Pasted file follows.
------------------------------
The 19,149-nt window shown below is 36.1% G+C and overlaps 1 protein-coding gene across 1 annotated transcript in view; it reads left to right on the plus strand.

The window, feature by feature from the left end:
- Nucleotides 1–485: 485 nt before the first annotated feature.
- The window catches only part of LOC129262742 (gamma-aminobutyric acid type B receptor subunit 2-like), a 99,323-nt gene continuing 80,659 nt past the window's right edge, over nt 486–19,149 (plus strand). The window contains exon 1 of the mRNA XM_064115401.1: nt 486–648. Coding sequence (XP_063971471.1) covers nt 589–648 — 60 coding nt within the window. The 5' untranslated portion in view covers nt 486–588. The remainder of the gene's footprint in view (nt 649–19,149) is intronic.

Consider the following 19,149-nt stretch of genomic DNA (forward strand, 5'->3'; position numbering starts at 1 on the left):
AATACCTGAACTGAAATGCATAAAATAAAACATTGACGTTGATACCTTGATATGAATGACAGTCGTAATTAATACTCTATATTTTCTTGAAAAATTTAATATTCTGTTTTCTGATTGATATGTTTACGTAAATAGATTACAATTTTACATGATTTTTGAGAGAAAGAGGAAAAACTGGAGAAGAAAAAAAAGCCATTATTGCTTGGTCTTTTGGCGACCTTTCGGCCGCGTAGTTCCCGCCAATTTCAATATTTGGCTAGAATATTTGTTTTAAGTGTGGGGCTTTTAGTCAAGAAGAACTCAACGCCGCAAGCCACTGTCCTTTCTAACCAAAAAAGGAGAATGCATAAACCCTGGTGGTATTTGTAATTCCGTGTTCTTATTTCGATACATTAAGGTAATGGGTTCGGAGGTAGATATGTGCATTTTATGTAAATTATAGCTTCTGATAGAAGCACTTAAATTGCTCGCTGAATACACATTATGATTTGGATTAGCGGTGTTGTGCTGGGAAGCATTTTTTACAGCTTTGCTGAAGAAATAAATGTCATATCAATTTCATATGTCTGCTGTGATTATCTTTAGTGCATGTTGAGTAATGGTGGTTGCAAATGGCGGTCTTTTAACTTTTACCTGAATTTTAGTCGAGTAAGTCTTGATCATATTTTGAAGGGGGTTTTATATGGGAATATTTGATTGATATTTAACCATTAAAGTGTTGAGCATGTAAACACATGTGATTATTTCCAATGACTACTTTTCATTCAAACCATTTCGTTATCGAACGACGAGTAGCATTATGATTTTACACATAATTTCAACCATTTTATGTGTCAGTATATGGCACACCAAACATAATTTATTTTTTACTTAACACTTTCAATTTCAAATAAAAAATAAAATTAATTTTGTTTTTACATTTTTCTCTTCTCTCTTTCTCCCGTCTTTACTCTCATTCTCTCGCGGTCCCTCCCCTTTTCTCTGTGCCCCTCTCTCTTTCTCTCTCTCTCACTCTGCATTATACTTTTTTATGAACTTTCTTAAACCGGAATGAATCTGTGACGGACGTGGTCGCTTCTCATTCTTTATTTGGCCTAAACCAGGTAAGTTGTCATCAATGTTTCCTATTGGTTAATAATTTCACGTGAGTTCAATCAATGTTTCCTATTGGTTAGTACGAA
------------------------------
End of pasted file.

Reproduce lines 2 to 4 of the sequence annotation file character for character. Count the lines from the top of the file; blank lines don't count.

The window, feature by feature from the left end:
- Nucleotides 1–485: 485 nt before the first annotated feature.
- The window catches only part of LOC129262742 (gamma-aminobutyric acid type B receptor subunit 2-like), a 99,323-nt gene continuing 80,659 nt past the window's right edge, over nt 486–19,149 (plus strand). The window contains exon 1 of the mRNA XM_064115401.1: nt 486–648. Coding sequence (XP_063971471.1) covers nt 589–648 — 60 coding nt within the window. The 5' untranslated portion in view covers nt 486–588. The remainder of the gene's footprint in view (nt 649–19,149) is intronic.